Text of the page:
- 150mm Rear Travel
- Smoothlink Four-Bar Suspension Design
- Powerplay 250W Motor
- 500Wh or 632 Wh Battery
- Designed For 160mm Travel Fork
- 65.6- Head Angle
- 74.6 Seat Angle
- Ride9 Adjustable Geometry
- Boost 148x12mm Rear Dropouts
- 425mm chainstay length
- 1x Specific
- All sizes compatible with water bottle mount
- Claimed Weight: 21.6kg (Altitude Carbon 90), 22.3kg (Altitude Carbon 70 & 50)
- RRP: £5499 – £8499
Designing an e-bike or an e-MTB to look good must be one of the most unenviable tasks in the industry. With the given challenges at hand though, Rocky Mountain has done well with the Altitude Powerplay. It still looks like a pot-bellied mountain bike, but it is far less ‘gopping’ than most e-MTBs out there. And it is surprisingly clean for a bike with a 250W motor inside it. There’s a concealed battery within the downtube of the frame, and aside from a push-button remote on the handlebar, there’s no screen and fewer of the electrical wires usually present on most e-MTBs. A concealed sensor near the rear disc brake clocks a small rotor-mounted magnet.
For the time being, the Altitude Powerplay frame is made only with a carbon fibre main frame, which is produced in Rocky’s Taiwanese facility alongside it’s other top-end carbon frames. However, the motor and drive system are made in Canada, and the whole bike – along with all the electrics – is assembled in Canada too.
The most compelling aspect of the Powerplay system is the fact that it doesn’t house the bottom bracket or crankset.
The most compelling aspect of the Powerplay system is the fact that it doesn’t house the bottom bracket or crankset. In fact, the Altitude Powerplay frame relies on a conventional PF92 bottom bracket shell and conventional DH-width cranks, while the motor sits just forward of the BB shell within a forged alloy housing that bolts to the frame. The reason Rocky Mountain has done this is to maintain the same 425mm chainstay length as the regular Altitude frame, while also reducing all of the load off the motor housing and mounting bolts. When you stand on the pedals, your weight drives through the frame’s bottom bracket shell – not the motor housing and mounting bolts. The idea being that over time, there’s less chance for movement and creaking to develop.
The motor is shielded by two plastic covers, which can be removed to access the driveline. As you’ll see in the photos, the chain comes in from the cassette, but before it contacts the chainring, it wraps over the motor’s drive sprocket, with a secondary idler wheel ensuring the chain runs into it at the correct angle. And it’s this drive sprocket that delivers the power into the drivetrain.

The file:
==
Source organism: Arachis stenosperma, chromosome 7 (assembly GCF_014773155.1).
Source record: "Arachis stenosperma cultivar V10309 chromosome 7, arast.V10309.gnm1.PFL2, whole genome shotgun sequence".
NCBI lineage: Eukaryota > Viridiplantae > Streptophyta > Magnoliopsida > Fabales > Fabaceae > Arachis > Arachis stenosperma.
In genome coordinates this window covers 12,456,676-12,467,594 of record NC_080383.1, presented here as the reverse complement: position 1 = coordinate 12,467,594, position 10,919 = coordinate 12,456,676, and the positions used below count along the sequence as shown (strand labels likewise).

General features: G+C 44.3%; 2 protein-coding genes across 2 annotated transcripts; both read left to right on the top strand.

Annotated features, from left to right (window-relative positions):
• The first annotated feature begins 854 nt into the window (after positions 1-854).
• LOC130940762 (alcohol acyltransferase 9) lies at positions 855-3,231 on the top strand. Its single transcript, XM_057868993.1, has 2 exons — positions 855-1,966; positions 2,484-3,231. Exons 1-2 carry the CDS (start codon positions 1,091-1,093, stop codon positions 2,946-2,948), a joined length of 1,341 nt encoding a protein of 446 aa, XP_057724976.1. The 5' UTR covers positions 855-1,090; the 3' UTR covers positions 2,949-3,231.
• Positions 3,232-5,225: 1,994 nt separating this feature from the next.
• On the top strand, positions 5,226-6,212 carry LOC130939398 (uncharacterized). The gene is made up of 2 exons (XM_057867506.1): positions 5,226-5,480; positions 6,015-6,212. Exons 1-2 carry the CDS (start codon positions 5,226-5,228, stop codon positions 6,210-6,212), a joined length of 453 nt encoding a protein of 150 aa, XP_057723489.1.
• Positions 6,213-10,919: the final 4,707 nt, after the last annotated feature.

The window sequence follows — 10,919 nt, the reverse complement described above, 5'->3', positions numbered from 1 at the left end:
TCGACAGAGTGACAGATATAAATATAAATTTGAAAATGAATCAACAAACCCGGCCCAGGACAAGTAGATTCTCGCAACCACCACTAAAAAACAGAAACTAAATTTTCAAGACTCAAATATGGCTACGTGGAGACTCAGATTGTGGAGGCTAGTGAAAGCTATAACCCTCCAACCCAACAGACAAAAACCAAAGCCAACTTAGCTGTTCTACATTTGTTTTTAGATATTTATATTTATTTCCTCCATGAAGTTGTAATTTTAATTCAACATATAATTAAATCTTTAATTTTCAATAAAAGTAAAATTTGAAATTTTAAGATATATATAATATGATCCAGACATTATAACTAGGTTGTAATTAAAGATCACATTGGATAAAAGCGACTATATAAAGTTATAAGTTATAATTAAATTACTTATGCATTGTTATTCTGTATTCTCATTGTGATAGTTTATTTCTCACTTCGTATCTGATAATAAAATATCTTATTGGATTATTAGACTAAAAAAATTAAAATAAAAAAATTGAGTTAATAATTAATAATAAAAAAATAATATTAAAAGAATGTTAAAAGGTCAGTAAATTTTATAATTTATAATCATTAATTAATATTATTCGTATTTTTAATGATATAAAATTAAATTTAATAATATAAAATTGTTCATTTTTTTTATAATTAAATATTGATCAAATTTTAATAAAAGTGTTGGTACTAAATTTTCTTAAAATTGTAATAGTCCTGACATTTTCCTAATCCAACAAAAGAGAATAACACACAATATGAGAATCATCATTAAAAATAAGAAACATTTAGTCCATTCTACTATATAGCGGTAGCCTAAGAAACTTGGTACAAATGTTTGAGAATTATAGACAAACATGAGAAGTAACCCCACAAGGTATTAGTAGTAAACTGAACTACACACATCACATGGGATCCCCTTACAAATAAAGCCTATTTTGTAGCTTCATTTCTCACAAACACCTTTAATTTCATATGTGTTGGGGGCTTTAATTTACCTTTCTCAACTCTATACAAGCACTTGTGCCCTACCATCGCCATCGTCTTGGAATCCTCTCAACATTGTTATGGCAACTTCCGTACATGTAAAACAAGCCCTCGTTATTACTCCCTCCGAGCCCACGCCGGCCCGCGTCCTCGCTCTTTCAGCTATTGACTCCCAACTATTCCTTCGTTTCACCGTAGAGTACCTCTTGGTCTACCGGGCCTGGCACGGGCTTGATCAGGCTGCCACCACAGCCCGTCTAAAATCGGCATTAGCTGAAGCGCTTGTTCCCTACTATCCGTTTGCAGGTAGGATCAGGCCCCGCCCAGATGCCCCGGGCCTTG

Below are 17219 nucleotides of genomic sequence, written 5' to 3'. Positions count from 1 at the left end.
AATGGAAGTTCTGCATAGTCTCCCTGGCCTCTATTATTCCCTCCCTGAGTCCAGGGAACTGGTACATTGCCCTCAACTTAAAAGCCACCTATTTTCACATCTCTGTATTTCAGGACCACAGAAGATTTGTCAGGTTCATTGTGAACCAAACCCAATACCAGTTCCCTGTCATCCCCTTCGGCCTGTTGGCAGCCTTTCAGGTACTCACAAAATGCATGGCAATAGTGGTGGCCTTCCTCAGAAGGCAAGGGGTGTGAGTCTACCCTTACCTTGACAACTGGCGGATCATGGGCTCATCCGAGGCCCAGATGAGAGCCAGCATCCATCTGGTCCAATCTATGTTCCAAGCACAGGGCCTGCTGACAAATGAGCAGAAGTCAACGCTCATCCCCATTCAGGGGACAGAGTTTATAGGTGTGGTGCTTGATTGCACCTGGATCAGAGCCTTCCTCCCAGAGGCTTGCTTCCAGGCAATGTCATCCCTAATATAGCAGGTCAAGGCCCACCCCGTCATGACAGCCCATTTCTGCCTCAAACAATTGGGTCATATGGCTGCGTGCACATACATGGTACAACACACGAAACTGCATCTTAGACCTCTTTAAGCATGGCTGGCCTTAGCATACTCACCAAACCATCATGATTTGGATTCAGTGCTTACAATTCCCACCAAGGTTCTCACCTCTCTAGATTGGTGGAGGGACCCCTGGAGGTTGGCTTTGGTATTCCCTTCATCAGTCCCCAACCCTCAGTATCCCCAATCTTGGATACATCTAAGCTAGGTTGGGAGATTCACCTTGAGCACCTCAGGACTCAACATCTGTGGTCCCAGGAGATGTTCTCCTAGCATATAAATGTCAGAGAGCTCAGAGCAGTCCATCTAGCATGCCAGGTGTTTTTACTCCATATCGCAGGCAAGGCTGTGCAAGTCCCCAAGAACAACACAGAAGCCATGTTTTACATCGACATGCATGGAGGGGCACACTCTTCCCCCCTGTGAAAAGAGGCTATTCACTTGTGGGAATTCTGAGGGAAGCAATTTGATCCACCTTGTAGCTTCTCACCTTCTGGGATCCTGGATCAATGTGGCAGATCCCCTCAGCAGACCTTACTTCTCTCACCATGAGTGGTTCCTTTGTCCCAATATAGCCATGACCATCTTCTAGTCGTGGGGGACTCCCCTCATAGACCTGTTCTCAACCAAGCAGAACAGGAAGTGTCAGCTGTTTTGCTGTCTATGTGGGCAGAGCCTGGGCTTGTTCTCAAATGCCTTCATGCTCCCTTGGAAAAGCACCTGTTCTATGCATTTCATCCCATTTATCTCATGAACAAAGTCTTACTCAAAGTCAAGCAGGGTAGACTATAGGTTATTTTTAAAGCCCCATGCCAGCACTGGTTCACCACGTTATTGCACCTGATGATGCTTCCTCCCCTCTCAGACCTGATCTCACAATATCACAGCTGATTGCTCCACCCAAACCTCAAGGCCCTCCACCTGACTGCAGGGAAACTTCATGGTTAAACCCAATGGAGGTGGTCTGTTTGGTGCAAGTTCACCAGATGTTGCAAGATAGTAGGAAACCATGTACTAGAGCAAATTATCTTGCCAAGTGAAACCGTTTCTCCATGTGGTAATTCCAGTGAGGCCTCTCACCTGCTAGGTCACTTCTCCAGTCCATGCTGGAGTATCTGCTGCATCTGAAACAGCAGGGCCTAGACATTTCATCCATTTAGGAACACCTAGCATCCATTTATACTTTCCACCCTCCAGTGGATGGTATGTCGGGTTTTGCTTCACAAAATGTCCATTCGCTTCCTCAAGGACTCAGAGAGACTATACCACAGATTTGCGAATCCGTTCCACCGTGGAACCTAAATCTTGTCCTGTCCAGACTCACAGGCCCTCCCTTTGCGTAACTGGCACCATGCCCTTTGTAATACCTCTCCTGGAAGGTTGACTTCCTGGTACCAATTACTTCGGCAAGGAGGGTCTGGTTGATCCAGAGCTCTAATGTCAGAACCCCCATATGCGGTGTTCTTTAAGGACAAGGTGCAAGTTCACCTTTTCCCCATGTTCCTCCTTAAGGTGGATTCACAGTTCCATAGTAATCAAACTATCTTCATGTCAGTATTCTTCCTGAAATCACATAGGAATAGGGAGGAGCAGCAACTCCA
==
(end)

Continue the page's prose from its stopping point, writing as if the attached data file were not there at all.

And here’s where it gets clever.
One of the areas that Rocky was keen to address with the Powerplay motor system was torque. Or to be specific, the delivery of torque. On the Powerplay system, just before the chain gets to the chainring, the chain runs past a lower jockey wheel that sits on a spring-loaded arm. As you pedal harder, the chain tightens against the jockey wheel, causing the spring to compress. Depending on how much the spring compresses, depends on how much power is delivered. So it’s rather simple – pedal harder, the chain tightens harder, and the motor gives you more assist. And so it’s this near-instantaneous modulation of the torque level – much like the dimmer switch on a lightbulb – that Rocky is most proud of on the Altitude Powerplay.
Fueling the motor is a lithium-ion battery held within the downtube. Using Samsung cells, the battery comes in a 500Wh size on the Altitude Powerplay 50 model, while the Altitude Powerplay 70 and 90 models use a larger 632Wh battery for more capacity. Each battery delivers 48V to the motor instead of the usual 36V. I don’t know what that means, but I’m informed that the battery charges 30% quicker compared to other e-bike batteries. So that’s cool.
All the driveline parts are easily accessible and replaceable with common tools
One of the other aspects of the Altitude Powerplay that Rocky was eager to address was ease of service. All the driveline parts are easily accessible and replaceable with common tools. And thanks to the modular design of the motor, should you have an issue with that, a replacement can be sent out, just as you would if you had a faulty rear shock.